Hexane Lab Report

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Solvent used in the elution process would be the mobile phase and solvents of different polarity would have a significant impact on the separation due to the varying solubility of compounds in different solvents. Hexane, being the less polar solvent, interacts mainly with the less polar analytes but very slowly with polar analytes. Therefore using hexane at the start of the elution process allows the less polar compound to be eluted out first. After the complete collection of less polar analyte, the mobile phase was changed to the more polar hexane/ethyl acetate solvent, which has stronger interaction with the more polar component, allowing it to be eluted out faster. The change in solvents throughout the elution process would allow for an effective and efficient separation of the compounds β-carotene and chlorophyll in the crude extract of green leaves. The polar silica gel in the column is the stationary phase and acts as an adsorbent, depending on the affinity of the component towards the stationary phase. In general, the more polar component would have a stronger interaction with the stationary phase, and the less polar component would be eluted out first. From the observations of the column chromatography, yellow S2 collected is β-carotene, indicating that…show more content…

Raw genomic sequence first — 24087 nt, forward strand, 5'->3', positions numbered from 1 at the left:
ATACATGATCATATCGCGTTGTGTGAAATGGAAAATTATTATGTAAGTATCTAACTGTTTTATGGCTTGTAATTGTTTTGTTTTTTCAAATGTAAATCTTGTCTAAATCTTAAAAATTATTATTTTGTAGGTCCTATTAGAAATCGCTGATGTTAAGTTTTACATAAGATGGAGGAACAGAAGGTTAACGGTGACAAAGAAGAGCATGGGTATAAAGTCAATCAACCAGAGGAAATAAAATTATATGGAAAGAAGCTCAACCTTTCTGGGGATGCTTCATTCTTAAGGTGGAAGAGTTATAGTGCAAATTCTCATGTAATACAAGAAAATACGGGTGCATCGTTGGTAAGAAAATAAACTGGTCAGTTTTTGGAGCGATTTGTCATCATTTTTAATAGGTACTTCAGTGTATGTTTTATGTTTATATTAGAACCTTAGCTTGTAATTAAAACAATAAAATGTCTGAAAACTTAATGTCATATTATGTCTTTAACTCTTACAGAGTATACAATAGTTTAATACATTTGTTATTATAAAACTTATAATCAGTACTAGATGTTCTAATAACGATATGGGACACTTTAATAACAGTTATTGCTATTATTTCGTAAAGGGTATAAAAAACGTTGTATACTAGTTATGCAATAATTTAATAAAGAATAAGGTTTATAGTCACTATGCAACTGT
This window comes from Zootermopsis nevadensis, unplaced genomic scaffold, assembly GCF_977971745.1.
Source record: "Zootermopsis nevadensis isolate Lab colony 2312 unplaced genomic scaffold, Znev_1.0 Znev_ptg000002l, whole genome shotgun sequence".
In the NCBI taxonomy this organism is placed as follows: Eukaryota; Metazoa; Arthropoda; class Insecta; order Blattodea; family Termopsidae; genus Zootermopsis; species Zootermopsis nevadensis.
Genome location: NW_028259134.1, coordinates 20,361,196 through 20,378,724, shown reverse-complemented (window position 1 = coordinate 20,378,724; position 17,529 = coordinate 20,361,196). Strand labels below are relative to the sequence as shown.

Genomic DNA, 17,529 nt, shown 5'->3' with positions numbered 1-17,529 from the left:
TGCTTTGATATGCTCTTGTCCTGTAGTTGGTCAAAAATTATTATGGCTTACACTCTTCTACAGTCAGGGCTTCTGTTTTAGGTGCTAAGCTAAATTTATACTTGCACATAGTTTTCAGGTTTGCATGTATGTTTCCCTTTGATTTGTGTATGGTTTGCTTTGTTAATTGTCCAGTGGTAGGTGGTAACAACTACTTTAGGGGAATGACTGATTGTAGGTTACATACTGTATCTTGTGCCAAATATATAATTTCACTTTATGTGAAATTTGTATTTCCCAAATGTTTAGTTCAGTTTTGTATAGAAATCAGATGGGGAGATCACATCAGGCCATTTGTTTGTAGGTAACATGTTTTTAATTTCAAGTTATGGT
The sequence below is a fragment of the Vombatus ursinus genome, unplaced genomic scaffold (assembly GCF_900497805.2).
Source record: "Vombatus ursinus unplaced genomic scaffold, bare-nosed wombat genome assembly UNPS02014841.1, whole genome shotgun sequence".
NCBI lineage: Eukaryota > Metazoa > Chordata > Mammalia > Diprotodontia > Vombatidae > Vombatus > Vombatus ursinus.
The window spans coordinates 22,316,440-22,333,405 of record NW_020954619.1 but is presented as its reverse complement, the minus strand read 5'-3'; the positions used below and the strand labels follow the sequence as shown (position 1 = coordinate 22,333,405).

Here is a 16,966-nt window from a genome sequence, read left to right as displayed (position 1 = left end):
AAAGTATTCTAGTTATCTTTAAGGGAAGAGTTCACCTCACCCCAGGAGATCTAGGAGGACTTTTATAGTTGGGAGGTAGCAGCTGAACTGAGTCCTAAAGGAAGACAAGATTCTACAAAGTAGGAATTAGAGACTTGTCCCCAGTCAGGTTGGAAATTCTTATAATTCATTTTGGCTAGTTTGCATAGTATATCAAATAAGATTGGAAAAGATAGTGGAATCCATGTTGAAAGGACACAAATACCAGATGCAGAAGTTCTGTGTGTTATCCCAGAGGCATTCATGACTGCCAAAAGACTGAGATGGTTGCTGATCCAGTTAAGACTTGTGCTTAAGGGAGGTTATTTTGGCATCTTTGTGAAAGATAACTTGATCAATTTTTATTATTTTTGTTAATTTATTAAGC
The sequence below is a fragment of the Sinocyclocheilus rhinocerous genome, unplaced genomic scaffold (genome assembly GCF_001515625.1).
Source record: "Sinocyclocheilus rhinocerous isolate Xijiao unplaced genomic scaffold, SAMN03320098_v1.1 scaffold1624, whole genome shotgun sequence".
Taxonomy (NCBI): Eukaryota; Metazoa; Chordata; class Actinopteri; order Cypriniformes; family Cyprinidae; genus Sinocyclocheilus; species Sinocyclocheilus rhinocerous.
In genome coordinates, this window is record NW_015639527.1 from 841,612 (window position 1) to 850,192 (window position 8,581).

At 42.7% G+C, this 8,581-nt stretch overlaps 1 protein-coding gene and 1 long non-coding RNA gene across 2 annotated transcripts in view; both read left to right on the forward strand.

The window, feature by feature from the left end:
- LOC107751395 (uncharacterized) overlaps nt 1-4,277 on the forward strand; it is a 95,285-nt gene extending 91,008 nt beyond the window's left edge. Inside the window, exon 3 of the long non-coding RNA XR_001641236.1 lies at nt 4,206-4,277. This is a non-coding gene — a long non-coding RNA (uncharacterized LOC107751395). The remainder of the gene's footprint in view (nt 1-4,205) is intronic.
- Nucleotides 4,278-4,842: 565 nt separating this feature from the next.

This problem could have arisen from an overly dilute extract used when running the TLC. Prior to conducting TLC, the extracts S2 and S3 were used in the UV-vis spectroscopic analysis. Failing to consider the use of the samples for TLC afterwards, huge proportions of both extracts were disposed off after the spectroscopic analysis. Even though the remaining extract volumes were concentrated by evaporating off the solvent, the number of moles of compounds present were still not concentrated enough for clear visible spots to be obtained from the TLC

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